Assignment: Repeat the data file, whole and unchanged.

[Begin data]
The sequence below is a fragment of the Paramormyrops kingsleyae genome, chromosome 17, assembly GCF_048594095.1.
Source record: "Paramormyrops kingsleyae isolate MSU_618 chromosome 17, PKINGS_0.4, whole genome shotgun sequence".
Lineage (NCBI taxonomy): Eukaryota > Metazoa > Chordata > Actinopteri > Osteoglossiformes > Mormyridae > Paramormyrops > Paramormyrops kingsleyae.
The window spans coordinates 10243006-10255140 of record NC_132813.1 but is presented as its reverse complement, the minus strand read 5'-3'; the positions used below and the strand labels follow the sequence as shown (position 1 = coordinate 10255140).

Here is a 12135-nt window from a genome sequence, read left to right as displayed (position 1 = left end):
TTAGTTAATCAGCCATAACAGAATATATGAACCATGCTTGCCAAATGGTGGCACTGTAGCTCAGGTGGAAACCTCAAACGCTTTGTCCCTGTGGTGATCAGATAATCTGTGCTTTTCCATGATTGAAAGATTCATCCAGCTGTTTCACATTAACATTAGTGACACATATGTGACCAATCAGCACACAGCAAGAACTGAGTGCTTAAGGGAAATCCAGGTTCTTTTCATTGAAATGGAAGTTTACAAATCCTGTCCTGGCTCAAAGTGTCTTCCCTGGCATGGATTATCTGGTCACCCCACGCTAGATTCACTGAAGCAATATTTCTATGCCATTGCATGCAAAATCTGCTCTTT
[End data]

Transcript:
The sequence below is a fragment of the Paramormyrops kingsleyae genome, chromosome 17, assembly GCF_048594095.1.
Source record: "Paramormyrops kingsleyae isolate MSU_618 chromosome 17, PKINGS_0.4, whole genome shotgun sequence".
Lineage (NCBI taxonomy): Eukaryota > Metazoa > Chordata > Actinopteri > Osteoglossiformes > Mormyridae > Paramormyrops > Paramormyrops kingsleyae.
The window spans coordinates 10243006-10255140 of record NC_132813.1 but is presented as its reverse complement, the minus strand read 5'-3'; the positions used below and the strand labels follow the sequence as shown (position 1 = coordinate 10255140).

Here is a 12135-nt window from a genome sequence, read left to right as displayed (position 1 = left end):
TTAGTTAATCAGCCATAACAGAATATATGAACCATGCTTGCCAAATGGTGGCACTGTAGCTCAGGTGGAAACCTCAAACGCTTTGTCCCTGTGGTGATCAGATAATCTGTGCTTTTCCATGATTGAAAGATTCATCCAGCTGTTTCACATTAACATTAGTGACACATATGTGACCAATCAGCACACAGCAAGAACTGAGTGCTTAAGGGAAATCCAGGTTCTTTTCATTGAAATGGAAGTTTACAAATCCTGTCCTGGCTCAAAGTGTCTTCCCTGGCATGGATTATCTGGTCACCCCACGCTAGATTCACTGAAGCAATATTTCTATGCCATTGCATGCAAAATCTGCTCTTT